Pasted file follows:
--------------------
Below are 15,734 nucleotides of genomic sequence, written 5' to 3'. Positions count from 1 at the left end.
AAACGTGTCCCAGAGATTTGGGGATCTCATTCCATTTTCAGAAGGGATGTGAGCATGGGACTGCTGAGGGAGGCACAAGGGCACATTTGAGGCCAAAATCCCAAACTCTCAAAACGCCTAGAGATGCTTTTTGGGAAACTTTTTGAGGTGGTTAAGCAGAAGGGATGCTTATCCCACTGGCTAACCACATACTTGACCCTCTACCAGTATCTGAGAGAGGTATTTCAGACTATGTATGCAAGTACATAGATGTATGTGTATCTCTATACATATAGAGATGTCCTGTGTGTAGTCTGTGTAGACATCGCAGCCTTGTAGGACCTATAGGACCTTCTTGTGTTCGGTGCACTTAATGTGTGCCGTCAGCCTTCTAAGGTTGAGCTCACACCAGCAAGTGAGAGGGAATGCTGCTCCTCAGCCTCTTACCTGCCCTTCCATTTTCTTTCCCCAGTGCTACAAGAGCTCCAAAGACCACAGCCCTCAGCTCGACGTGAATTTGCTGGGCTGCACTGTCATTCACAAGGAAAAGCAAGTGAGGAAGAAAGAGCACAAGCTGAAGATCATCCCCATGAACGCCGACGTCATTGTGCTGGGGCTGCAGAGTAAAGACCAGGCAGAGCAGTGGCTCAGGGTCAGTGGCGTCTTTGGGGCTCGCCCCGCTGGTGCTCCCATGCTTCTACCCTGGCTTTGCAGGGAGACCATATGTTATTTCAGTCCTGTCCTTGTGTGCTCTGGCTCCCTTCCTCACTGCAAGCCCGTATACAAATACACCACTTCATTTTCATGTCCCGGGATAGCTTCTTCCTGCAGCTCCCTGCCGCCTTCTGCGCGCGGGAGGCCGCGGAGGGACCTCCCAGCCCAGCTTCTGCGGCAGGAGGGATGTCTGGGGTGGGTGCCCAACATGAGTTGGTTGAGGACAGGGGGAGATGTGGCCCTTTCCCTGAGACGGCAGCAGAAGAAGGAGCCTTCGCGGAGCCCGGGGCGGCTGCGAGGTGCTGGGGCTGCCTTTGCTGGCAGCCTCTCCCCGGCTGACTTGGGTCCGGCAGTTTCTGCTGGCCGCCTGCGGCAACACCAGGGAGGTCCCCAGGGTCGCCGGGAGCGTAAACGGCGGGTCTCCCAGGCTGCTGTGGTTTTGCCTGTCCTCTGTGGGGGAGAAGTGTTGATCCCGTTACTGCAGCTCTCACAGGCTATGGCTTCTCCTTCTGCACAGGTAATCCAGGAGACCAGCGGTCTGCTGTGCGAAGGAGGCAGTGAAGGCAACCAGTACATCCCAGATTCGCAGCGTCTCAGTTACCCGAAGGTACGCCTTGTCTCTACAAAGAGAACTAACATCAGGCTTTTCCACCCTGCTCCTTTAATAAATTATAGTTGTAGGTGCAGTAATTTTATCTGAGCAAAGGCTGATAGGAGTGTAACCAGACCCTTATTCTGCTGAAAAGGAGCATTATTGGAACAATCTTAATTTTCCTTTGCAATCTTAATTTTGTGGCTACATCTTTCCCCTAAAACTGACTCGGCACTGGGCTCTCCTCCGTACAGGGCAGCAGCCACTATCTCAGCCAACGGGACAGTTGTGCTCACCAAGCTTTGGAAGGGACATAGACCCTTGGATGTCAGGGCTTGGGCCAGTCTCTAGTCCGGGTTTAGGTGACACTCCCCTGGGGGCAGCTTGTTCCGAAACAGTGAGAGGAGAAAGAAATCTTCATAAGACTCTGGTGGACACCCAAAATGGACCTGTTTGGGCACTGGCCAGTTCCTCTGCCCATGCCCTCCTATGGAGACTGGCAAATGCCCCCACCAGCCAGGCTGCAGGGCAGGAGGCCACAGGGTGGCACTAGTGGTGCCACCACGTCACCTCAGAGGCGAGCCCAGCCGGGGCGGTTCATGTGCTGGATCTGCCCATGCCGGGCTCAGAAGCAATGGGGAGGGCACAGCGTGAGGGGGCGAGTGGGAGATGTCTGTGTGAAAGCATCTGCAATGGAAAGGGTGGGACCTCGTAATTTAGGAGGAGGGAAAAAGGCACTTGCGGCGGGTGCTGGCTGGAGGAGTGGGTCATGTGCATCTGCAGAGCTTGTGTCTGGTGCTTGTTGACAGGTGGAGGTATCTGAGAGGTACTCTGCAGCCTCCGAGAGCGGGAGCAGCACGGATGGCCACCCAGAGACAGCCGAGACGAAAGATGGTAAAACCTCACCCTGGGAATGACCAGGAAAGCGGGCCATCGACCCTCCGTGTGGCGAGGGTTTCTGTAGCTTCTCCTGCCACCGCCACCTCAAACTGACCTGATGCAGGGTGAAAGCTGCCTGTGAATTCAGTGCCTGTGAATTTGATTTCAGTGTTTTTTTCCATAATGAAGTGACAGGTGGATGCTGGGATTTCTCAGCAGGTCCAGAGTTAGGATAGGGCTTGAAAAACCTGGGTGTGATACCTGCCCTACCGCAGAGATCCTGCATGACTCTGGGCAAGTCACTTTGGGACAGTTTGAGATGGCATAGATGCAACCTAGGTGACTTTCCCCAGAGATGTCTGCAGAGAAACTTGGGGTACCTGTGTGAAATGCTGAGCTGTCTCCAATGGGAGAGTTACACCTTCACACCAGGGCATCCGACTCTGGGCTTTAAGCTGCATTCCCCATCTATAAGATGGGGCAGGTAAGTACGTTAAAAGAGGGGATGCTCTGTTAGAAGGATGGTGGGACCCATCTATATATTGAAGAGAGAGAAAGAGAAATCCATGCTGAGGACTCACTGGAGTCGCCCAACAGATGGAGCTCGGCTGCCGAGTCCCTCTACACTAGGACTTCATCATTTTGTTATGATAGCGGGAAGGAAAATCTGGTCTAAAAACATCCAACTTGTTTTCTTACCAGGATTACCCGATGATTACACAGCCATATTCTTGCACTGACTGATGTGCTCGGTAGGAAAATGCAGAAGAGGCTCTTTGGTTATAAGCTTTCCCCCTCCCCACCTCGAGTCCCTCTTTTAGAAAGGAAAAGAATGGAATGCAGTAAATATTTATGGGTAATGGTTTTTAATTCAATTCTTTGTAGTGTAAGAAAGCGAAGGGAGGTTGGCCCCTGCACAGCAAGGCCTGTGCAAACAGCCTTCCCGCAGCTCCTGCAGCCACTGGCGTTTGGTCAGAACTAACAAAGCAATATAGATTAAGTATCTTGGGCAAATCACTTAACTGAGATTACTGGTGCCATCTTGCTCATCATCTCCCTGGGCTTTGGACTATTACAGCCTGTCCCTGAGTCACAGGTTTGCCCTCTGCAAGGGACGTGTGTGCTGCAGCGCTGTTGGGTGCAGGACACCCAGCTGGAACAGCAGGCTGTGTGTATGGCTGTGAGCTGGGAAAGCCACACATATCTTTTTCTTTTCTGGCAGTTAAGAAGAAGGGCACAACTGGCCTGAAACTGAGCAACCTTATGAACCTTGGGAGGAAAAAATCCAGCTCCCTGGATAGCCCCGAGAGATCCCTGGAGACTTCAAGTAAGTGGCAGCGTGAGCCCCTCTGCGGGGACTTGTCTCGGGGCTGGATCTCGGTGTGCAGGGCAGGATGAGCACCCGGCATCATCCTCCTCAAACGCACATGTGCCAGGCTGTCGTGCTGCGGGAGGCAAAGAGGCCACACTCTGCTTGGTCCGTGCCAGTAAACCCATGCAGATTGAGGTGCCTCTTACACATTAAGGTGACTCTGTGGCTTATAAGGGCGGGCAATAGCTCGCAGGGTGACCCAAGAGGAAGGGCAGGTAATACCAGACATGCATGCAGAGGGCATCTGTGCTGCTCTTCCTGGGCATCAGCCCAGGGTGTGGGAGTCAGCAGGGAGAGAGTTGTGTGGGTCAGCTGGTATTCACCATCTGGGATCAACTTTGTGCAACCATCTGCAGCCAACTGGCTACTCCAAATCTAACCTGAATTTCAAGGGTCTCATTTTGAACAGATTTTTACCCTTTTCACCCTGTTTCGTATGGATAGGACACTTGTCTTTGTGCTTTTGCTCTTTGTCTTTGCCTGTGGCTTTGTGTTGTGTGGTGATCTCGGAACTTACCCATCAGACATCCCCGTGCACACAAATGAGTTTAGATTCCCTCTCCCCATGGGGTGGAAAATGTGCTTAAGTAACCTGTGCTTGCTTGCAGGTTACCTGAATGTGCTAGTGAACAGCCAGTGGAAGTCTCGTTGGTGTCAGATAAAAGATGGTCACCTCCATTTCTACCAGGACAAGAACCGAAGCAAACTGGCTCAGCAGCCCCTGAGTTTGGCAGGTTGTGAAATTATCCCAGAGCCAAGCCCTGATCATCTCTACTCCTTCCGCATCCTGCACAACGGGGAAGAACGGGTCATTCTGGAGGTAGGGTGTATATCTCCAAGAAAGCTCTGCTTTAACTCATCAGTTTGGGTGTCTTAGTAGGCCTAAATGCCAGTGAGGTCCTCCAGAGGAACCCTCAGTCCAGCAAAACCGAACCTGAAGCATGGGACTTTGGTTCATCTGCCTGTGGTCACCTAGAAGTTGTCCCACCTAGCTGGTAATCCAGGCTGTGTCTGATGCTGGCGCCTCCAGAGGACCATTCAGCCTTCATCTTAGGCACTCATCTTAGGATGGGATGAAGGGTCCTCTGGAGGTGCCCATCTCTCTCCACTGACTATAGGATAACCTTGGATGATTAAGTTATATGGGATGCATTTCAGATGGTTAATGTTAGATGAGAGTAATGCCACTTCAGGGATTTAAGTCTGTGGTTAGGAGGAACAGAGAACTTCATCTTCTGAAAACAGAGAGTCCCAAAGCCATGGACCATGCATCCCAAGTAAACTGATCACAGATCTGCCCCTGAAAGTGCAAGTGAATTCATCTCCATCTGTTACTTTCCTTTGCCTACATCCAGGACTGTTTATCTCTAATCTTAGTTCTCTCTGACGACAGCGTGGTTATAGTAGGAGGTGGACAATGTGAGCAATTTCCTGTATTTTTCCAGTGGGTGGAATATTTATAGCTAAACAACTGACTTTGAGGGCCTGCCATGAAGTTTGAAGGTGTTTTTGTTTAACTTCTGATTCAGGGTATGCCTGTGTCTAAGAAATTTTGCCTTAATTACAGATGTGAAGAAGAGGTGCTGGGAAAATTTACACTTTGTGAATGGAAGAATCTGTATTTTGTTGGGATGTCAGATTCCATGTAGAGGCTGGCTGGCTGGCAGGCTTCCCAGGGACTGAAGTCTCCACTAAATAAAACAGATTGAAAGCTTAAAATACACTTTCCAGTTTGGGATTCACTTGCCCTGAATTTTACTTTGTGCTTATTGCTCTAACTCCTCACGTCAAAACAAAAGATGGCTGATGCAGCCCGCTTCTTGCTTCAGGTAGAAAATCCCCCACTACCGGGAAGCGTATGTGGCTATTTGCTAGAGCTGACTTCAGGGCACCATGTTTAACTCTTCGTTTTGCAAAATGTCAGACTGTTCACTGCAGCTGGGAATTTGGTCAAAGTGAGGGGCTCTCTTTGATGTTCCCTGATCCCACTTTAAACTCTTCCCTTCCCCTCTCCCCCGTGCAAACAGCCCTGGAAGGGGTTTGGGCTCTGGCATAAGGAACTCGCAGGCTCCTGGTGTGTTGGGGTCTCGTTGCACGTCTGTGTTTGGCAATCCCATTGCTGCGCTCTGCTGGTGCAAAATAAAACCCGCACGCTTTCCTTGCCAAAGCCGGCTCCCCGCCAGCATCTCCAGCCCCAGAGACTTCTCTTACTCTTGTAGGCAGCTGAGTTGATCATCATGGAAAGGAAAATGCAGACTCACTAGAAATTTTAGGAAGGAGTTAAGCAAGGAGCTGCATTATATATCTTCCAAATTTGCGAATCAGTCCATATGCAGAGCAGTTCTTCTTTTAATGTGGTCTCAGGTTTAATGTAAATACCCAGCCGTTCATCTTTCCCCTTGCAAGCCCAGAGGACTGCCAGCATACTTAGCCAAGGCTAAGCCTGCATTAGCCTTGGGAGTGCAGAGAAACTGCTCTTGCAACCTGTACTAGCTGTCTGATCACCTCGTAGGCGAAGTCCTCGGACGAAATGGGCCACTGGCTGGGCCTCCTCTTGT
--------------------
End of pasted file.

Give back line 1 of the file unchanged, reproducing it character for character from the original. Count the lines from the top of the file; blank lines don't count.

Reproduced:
Below are 15,734 nucleotides of genomic sequence, written 5' to 3'. Positions count from 1 at the left end.